All physicians are human, and all have failings. Citing one egregious example and one which pre-pubescent pique has rarified does nothing but demonstrate that fact.

That said, "Morgellons" sufferers would recieve more sympathy if there was any consistency to their complaints and if there were any demonstrable cause for them other than a psychiatric one. But one has not been demonstrated to date, and all the evidence points to these fibers being the result of overzealous psychiatric patients collecting lint. I remain, with the rest of the medical world, ready to be convinced by compelling evidence to the contrary, but the first duty of the scientist is to be skeptical, and while the physician adds compassion to this, he must treat disease rationally, even as he treats the patient empathetically.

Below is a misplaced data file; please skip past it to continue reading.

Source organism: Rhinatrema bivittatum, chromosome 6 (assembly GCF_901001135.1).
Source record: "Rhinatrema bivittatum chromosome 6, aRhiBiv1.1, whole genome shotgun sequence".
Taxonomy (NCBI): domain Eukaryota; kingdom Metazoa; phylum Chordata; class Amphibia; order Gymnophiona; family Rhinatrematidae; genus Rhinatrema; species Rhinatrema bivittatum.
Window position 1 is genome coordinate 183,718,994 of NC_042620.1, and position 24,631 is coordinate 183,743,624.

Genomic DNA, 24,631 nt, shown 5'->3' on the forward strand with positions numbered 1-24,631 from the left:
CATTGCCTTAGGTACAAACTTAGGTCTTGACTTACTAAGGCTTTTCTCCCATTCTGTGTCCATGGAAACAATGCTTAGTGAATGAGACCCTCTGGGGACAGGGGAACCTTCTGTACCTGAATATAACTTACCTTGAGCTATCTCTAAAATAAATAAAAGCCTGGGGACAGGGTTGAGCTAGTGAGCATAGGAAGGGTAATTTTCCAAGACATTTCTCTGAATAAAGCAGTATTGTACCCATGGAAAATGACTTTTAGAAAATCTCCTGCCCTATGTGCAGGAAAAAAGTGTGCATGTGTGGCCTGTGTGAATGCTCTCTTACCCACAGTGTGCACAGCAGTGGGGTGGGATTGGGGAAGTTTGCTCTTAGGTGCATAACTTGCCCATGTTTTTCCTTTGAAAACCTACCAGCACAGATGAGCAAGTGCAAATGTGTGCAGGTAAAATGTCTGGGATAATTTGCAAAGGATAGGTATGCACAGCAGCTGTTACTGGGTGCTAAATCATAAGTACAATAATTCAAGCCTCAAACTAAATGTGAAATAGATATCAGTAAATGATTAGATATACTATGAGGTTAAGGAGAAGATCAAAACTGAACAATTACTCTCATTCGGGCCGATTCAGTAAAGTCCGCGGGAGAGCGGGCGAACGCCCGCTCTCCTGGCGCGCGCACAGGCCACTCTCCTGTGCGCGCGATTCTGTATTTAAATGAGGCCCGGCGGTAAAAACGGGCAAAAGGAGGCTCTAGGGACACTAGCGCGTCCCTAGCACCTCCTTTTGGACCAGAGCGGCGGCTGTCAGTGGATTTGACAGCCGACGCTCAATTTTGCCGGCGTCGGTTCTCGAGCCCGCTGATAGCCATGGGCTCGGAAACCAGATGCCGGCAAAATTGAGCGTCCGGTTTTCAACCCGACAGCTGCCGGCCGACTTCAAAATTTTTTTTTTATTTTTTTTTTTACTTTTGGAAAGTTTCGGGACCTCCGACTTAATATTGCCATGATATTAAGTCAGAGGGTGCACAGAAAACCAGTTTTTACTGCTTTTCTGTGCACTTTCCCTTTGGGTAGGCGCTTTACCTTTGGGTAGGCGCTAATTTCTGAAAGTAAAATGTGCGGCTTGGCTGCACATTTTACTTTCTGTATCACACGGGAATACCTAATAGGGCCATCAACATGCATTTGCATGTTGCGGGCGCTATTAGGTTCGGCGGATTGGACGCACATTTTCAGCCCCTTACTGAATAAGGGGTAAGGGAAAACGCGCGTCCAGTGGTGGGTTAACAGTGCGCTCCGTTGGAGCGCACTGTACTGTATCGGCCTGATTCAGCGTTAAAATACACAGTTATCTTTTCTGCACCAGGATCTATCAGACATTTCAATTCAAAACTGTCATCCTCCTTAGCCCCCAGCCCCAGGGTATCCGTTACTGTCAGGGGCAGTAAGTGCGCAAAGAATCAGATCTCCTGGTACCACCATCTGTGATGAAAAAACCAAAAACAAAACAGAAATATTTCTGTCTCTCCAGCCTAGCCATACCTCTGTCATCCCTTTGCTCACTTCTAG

Anonymous said...

I'm still pissed that the CDC descended to the level of calling it a disease. That makes it somehow more legitimate to the patients.

My father is a dermatologist and I grew up hearing about people with velvet boxes in which they keep their "bugs" - even seeing patients now (I shadow a doc), we call these patients "DOPers". And DOPers they shall always be, at least to me. Putting a name on it doesn't change the fact that it's a delusion.